"County officials [in Palmdale] are now pondering whether to file a lawsuit against the city of Los Angeles and LAWA for allegedly violating the terms of a settlement reached three years ago over a failed $11 billion airport expansion plan."

Part of the deal required Los Angeles to financially support efforts to reduce air traffic at LAX, while also bulking up operations at its sister airports in Ontario and Palmdale."

 "LAWA made it very clear that Palmdale airport was not a priority for them," said Norm Hickling, a deputy for Antonovich, who represents the Antelope Valley."

 "We were always told that the regionalism approach included Palmdale, and now they are taking it off the table," Hickling said. "We thought Mayor Antonio Villaraigosa made it clear that Palmdale was part of the regional focus, and yet this is a dramatic change in scope."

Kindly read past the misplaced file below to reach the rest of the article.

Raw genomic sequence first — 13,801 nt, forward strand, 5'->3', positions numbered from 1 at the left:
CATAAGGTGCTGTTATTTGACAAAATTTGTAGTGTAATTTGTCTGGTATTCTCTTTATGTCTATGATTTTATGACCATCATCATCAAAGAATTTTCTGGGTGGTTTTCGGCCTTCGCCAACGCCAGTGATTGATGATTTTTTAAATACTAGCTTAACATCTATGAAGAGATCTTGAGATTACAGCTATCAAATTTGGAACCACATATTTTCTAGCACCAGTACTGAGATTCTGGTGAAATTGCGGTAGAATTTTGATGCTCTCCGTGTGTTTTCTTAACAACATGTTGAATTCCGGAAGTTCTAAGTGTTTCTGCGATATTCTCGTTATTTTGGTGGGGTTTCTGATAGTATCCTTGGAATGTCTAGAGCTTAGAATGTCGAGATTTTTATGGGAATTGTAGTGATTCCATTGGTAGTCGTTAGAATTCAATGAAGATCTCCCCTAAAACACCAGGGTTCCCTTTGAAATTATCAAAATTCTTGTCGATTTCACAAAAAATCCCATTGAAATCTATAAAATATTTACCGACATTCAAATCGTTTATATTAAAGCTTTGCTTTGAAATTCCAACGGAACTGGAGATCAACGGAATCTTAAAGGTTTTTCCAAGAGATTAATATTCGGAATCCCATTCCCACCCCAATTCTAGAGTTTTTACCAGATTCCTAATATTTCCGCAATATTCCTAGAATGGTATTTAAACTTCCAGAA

Villaraigosa had promised to make regionalism one of his priorities during his run for mayor in 2005, winning him the support of those living in the voter-rich communities of Westchester and Playa del Rey."

 "However, the Mayor's Office said Thursday that the national recession has hurt the airline industry, making it more difficult to attract flights to tiny airports like Palmdale.”    Daily Breeze News 10/30/08

LAX now has 80,000,000 passengers a year, 40,000,000 more than the limit they set for themselves before they were going to regionalize and share the load with surrounding airports.  And all of those flights coming in from the west are now consolidated into the super highway above us.  A constant stream of engines heard in the distance, getting louder as they get near, roaring over our heads and fading as they fly east and a minute or two or three later, it starts again.